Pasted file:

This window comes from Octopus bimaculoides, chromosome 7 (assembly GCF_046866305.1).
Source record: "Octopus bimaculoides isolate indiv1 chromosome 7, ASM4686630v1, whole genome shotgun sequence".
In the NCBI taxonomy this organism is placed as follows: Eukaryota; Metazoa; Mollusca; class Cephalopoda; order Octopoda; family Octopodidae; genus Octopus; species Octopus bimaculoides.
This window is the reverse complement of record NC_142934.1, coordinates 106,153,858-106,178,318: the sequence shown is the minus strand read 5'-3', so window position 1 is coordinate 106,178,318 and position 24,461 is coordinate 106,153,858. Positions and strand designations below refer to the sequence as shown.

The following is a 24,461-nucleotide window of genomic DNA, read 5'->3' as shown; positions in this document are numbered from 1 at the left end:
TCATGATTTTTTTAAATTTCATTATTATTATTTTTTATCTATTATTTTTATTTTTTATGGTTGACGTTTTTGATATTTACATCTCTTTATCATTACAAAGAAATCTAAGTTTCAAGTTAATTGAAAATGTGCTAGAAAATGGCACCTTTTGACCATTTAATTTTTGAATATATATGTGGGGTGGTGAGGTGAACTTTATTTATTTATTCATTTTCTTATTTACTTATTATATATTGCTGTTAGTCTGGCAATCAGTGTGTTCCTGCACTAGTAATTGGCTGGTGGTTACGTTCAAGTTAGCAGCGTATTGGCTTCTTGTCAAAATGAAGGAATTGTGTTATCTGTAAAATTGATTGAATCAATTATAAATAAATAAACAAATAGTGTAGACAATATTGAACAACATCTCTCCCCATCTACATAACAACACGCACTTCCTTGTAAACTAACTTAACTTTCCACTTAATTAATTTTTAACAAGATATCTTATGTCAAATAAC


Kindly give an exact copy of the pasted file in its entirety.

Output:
This window comes from Octopus bimaculoides, chromosome 7 (assembly GCF_046866305.1).
Source record: "Octopus bimaculoides isolate indiv1 chromosome 7, ASM4686630v1, whole genome shotgun sequence".
In the NCBI taxonomy this organism is placed as follows: Eukaryota; Metazoa; Mollusca; class Cephalopoda; order Octopoda; family Octopodidae; genus Octopus; species Octopus bimaculoides.
This window is the reverse complement of record NC_142934.1, coordinates 106,153,858-106,178,318: the sequence shown is the minus strand read 5'-3', so window position 1 is coordinate 106,178,318 and position 24,461 is coordinate 106,153,858. Positions and strand designations below refer to the sequence as shown.

The following is a 24,461-nucleotide window of genomic DNA, read 5'->3' as shown; positions in this document are numbered from 1 at the left end:
TCATGATTTTTTTAAATTTCATTATTATTATTTTTTATCTATTATTTTTATTTTTTATGGTTGACGTTTTTGATATTTACATCTCTTTATCATTACAAAGAAATCTAAGTTTCAAGTTAATTGAAAATGTGCTAGAAAATGGCACCTTTTGACCATTTAATTTTTGAATATATATGTGGGGTGGTGAGGTGAACTTTATTTATTTATTCATTTTCTTATTTACTTATTATATATTGCTGTTAGTCTGGCAATCAGTGTGTTCCTGCACTAGTAATTGGCTGGTGGTTACGTTCAAGTTAGCAGCGTATTGGCTTCTTGTCAAAATGAAGGAATTGTGTTATCTGTAAAATTGATTGAATCAATTATAAATAAATAAACAAATAGTGTAGACAATATTGAACAACATCTCTCCCCATCTACATAACAACACGCACTTCCTTGTAAACTAACTTAACTTTCCACTTAATTAATTTTTAACAAGATATCTTATGTCAAATAAC